Quick Review: Zero Dark Thirty (dir. by Kathryn Bigelow)

zero-dark-thirty-releases-a-uk-poster-121641-00-1000-100I’m hoping this won’t be the only review for Zero Dark Thirty. I just happened to view it earlier, and these are my thoughts. As other reviews come in, they will more than likely be in depth.

On May 1st, 2011, news spread around the United States as President Barack Obama announced that a successful operation was completed that resulted in Osama Bin Laden’s death. Academy Award Winning Director Kathryn Bigelow’s Zero Dark Thirty is the story of the events leading up to that operation. This is by far one of the trickiest reviews I’ve ever had to write, considering this isn’t a fictional tale, but one based on actual events. Additionally, in trying to tell you about this, even though you know what happens, I’m leaving out tons of details so that the audience can be surprised. In short, Zero Dark Thirty is easily my front runner for Best Picture and Director this year (and this is coming from someone who enjoyed Lincoln and Silver Linings Playbook this year). I enjoyed it so much that right after seeing it today, I went back in for a 2nd showing.

Zero Dark Thirty doesn’t apologize for anything that occurs in the film. There are actions that may have viewers wincing or possibly questioning the motives behind them. At the same time, it doesn’t really try to glorify anyone either. There are no congratulatory celebrations like you’d find in a Michael Bay film. There’s no one approving of nor condemning in this. There’s just a target, and the people are who are – by whatever means they can – trying to eliminate that target, no sugar coating required. I like to think it takes a bit of courage to throw that up there for audiences. I’m not really certain there’s any other way they could have told it without causing some kind of upset. Unlike Act of Valor, which favored the Military Forces presented on screen, Zero Dark Thirty kind of showcases Seal Team 6 as just a group of guys that need to go in and do a job. It may be considered the safe road in having the distance there, but I felt it worked over all.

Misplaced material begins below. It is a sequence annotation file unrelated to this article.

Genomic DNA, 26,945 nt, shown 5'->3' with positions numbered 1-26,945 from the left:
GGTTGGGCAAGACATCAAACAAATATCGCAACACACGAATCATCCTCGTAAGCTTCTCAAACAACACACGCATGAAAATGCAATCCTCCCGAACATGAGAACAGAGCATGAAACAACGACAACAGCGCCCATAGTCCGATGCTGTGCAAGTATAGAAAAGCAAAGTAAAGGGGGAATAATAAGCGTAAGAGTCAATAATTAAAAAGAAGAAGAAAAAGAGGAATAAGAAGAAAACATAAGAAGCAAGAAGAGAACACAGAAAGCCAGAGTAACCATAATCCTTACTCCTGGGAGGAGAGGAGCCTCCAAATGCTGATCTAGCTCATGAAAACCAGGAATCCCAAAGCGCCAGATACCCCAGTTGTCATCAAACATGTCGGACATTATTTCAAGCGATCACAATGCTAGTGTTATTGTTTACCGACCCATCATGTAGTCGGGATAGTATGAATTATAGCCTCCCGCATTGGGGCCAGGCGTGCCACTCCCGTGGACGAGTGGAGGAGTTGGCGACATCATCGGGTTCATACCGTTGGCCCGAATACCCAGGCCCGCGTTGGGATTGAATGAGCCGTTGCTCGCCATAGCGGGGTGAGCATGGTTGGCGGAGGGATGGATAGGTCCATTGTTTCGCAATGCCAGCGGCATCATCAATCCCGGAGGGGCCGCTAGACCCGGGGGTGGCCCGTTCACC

Jessica Chastain carries the film as Maya, a CIA Operative who makes it her mission to get UBL. I’ve never seen Chastain’s other films, but she comes across with such ferocity in this movie as it process as it’s hard to ignore her and I’ll probably keep an eye out for her other work. Jason Clarke (Brotherhood) also plays an operative who works with her. Zero Dark Thirty has a great ensemble cast that includes Mark Strong (Green Lantern), James Gandolfini (The Sopranos), Chris Pratt (Wanted), Jennifer Ehle (Contagion), Edgar Ramirez (The Bourne Ultimatum), among others. It didn’t feel like anyone missed a beat on this.

The movie moves at an even pace. It felt long the first time I watched it, but considerably shorter the second time. Mark Boal’s script is pretty lean, moving from scene to scene with ease, which may actually be more to Bigelow’s credit. The first audience I saw the film with gave it tons of applause at the climax of the film – the actual raid done in a mixture of night time shots and night vision camera shots –  and at the end credits. The second group only clapped at the end credits. I imagine there’s going to be mixed responses all around.